Maternity Care Failings - Just a Concern for Cumbria?

Mar 04, 2015

The investigation into care and concerns at Furness General Hospital makes sad reading and yet again details a culture of missed opportunities to identify failings in care and patient services. The report considered care provided from 2004 to 2013 and worryingly reveals a catalogue of errors mirroring those seen in the Francis Report regarding Mid Staffs. 

In this trust there appears to have been a further complicating factor - a poor working relationship between midwives and obstetricians which placed mothers and babies lives at risk. 

Many maternity units provide a true approach to birthing care allowing the most appropriate medical practitioner to provide care, with other professionals providing support and additional care when required. The overlap between responsibility for care or assessing the risks of a birth requires staff to use expertise, knowledge and have trust and confidence in their colleagues. It does also create additional opportunity for errors and mid-judgments to occur. The culture at Furness General Hospital allowed those risks to become a sad reality. 

We have seen examples of similar circumstances in maternity care within this region, where the overlap between community midwife care, GP care and involvement of potentially two hospital teams can mean test results are missed, standard protocols fail and complications not identified and treated. 

The Kirkup report into the Cumbrian hospital and Trust makes a number of Trust specific and NHS warnings:

  • Clinical competence of a proportion of staff fell significantly below the standard for a safe, effective service. Essential knowledge was lacking, guidelines not followed and warning signs in pregnancy were sometimes not recognised or acted on appropriately
  • Poor working relationships between midwives, obstetricians and paediatricians. There was a ‘them and us’ culture and poor communication hampered clinical care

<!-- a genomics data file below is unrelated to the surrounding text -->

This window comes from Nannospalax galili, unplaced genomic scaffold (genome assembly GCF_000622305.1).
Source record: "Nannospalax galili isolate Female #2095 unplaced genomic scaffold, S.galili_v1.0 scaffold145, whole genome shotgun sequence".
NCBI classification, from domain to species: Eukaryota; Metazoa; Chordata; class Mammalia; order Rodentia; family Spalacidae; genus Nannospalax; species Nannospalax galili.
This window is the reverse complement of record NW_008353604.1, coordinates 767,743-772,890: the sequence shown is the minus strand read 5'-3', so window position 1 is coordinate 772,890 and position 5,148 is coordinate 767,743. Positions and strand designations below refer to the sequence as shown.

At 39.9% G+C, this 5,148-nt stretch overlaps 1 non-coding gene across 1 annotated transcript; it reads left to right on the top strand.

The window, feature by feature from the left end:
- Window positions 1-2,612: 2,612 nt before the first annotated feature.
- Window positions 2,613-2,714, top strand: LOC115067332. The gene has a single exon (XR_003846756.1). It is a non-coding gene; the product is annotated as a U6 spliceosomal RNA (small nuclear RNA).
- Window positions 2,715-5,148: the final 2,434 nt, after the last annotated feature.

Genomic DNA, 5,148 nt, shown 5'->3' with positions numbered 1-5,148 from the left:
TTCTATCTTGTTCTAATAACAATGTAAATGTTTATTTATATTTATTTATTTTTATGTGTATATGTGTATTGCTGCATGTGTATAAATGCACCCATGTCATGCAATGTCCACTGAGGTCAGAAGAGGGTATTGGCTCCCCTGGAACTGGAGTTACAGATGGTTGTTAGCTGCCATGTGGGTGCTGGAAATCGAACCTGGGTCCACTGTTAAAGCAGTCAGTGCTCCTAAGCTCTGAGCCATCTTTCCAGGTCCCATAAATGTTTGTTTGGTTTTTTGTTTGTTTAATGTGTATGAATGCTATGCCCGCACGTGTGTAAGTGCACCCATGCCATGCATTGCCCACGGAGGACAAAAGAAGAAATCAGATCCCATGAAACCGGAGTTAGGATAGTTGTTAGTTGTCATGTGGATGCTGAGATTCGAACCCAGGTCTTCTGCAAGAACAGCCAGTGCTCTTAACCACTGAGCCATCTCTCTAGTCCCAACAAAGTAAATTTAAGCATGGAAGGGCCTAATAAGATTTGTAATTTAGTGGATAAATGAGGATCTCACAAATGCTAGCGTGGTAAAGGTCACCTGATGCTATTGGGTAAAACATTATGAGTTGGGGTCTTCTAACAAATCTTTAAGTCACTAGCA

• Midwifery care became strongly influenced by a small number of dominant midwives whose ‘over-zealous’ pursuit of natural childbirth ‘at any cost’ led at times to unsafe care
  • Failures of risk assessment and care planning resulted in inappropriate and unsafe care
  • There was a grossly deficient response from unit clinicians to serious incidents with repeated failure to investigate properly and learn lessons

With lessons to be learnt such as: 

  1. Reviewing skills, training and duties of care
  2. Better team working
  3. Better risk assessment
  4. An audit of maternity and paediatric services
  5. Better joint working across sites 
  6. Reviewing incident reporting and investigation, complaint handling and clinical leadership; and 
  7. Improving the physical environment of the delivery suite at the hospital

With a further Francis report on whistleblowing also published on 3/3/15, attention continues to be focused on how the NHS reacts to errors and incidents, and the ability to raise concerns effectively. 

Risk management and learning from complaints raised yet again, which is cold comfort for the families damaged by the mistakes in maternity care. Let's hope that since the reports of 2013, the NHS Trusts have listened and learnt avoiding more heartache for new parents, their babies, extended families and also the health care professionals involved. 

If you would like to speak to someone regarding concerns you have about maternity and ante natal care, then please contact Jennie Jones on 01279 755777, or email for a free and confidential initial discussion.

Jennie Jones

About the author

Jennie Jones

Jennie joined Nockolds in 1999 and was made Partner in 2008; Jennie also heads the Injury and Accident Team, which handles personal injury and medical ...

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